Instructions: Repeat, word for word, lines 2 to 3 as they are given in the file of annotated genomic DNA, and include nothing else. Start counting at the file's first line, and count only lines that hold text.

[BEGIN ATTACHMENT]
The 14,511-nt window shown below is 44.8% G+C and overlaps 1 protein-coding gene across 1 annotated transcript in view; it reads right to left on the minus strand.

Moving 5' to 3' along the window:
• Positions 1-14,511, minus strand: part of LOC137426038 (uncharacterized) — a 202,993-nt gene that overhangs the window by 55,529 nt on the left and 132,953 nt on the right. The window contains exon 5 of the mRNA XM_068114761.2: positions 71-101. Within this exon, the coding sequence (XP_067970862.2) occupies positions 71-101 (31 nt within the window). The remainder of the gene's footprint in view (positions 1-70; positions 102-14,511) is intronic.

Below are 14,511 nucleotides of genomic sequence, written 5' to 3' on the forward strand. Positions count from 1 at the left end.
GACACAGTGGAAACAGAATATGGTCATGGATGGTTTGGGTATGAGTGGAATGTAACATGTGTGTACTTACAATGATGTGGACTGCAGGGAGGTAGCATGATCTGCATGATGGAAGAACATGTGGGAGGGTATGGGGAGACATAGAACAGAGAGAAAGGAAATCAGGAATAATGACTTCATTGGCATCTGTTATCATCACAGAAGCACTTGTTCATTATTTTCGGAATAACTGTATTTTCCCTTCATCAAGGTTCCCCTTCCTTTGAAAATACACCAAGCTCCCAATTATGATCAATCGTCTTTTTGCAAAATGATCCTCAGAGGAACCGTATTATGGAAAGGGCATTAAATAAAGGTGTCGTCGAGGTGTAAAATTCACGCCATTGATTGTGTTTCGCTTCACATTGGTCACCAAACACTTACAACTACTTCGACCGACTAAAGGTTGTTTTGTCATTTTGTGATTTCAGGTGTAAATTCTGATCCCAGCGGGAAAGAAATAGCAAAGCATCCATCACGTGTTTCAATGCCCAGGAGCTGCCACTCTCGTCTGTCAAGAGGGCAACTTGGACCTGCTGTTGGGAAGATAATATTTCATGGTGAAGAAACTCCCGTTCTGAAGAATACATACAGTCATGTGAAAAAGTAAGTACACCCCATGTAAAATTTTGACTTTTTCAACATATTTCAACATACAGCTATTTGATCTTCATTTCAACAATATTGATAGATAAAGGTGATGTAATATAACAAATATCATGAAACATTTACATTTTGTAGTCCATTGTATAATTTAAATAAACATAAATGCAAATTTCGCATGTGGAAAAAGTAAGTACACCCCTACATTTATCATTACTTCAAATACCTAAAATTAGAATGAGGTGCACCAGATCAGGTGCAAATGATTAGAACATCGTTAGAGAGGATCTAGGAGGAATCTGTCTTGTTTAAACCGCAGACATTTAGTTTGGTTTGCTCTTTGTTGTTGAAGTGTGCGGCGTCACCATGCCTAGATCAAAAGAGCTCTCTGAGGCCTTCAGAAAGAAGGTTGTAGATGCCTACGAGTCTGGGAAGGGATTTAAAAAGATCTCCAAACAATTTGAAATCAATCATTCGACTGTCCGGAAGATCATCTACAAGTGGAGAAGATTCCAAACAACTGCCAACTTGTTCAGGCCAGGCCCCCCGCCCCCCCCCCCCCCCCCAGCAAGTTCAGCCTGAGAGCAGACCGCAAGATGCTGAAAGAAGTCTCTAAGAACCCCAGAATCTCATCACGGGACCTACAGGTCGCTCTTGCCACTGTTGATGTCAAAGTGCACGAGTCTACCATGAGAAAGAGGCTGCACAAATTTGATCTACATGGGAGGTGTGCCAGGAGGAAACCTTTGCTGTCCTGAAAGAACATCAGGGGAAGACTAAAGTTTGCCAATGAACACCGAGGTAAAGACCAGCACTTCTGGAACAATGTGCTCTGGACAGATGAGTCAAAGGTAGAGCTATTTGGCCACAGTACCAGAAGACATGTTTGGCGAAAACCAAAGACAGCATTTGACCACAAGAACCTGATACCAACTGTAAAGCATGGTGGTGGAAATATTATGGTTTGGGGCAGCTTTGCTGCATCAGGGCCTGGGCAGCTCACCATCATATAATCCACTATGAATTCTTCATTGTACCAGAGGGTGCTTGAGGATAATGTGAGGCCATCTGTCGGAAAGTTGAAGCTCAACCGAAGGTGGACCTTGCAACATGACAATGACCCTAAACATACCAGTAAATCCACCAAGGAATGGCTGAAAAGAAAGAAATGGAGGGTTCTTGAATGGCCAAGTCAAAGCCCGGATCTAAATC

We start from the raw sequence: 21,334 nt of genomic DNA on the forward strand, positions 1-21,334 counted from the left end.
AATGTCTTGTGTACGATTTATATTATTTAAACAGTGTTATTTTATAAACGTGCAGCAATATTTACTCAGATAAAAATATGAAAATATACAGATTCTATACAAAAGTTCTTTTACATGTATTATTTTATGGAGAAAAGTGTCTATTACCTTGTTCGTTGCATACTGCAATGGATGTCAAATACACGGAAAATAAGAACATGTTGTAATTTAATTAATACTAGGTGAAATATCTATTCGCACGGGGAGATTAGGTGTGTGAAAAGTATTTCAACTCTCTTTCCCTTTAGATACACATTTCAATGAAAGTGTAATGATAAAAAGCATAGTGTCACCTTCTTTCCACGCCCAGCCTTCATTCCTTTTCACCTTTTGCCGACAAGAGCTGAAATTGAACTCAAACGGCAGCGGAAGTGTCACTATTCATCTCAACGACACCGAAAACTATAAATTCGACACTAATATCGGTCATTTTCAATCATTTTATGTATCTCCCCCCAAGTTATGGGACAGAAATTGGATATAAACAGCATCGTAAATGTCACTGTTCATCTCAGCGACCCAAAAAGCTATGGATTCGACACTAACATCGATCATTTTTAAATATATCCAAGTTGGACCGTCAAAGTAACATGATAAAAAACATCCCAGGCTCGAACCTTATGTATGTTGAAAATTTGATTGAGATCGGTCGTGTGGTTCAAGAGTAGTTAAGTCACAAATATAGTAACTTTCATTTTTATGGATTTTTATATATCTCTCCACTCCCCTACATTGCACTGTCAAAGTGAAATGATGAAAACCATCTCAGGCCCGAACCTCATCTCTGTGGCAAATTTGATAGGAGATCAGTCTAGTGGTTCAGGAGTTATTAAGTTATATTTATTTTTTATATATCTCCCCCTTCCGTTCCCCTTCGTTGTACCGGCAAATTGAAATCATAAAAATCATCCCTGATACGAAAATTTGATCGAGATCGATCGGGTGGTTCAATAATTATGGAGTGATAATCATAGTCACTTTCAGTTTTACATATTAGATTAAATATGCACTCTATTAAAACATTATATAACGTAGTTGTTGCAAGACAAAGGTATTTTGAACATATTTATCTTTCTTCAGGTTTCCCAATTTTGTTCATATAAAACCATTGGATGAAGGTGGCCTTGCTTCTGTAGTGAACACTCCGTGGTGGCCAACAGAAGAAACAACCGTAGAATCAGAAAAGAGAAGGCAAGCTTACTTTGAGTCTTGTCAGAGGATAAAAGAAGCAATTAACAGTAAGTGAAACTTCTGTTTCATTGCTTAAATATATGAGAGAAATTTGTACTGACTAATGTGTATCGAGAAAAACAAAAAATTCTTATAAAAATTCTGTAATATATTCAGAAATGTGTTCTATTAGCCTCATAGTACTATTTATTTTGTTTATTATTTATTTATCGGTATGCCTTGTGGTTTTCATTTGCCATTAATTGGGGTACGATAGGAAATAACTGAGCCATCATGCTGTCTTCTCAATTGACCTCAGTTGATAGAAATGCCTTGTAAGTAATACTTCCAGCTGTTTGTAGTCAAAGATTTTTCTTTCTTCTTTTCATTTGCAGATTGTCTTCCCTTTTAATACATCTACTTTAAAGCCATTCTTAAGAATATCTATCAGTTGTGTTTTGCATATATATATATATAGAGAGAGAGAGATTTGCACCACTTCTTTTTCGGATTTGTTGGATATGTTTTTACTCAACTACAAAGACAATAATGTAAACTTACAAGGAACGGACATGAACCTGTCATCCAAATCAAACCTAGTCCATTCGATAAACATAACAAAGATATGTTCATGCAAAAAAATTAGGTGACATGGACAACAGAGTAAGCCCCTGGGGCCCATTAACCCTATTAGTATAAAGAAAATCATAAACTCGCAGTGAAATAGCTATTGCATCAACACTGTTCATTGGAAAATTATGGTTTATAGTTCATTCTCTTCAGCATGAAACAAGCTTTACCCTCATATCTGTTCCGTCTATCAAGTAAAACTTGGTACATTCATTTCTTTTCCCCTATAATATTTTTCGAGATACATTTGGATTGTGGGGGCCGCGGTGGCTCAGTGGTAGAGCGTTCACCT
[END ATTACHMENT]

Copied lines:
Moving 5' to 3' along the window:
• Positions 1-14,511, minus strand: part of LOC137426038 (uncharacterized) — a 202,993-nt gene that overhangs the window by 55,529 nt on the left and 132,953 nt on the right. The window contains exon 5 of the mRNA XM_068114761.2: positions 71-101. Within this exon, the coding sequence (XP_067970862.2) occupies positions 71-101 (31 nt within the window). The remainder of the gene's footprint in view (positions 1-70; positions 102-14,511) is intronic.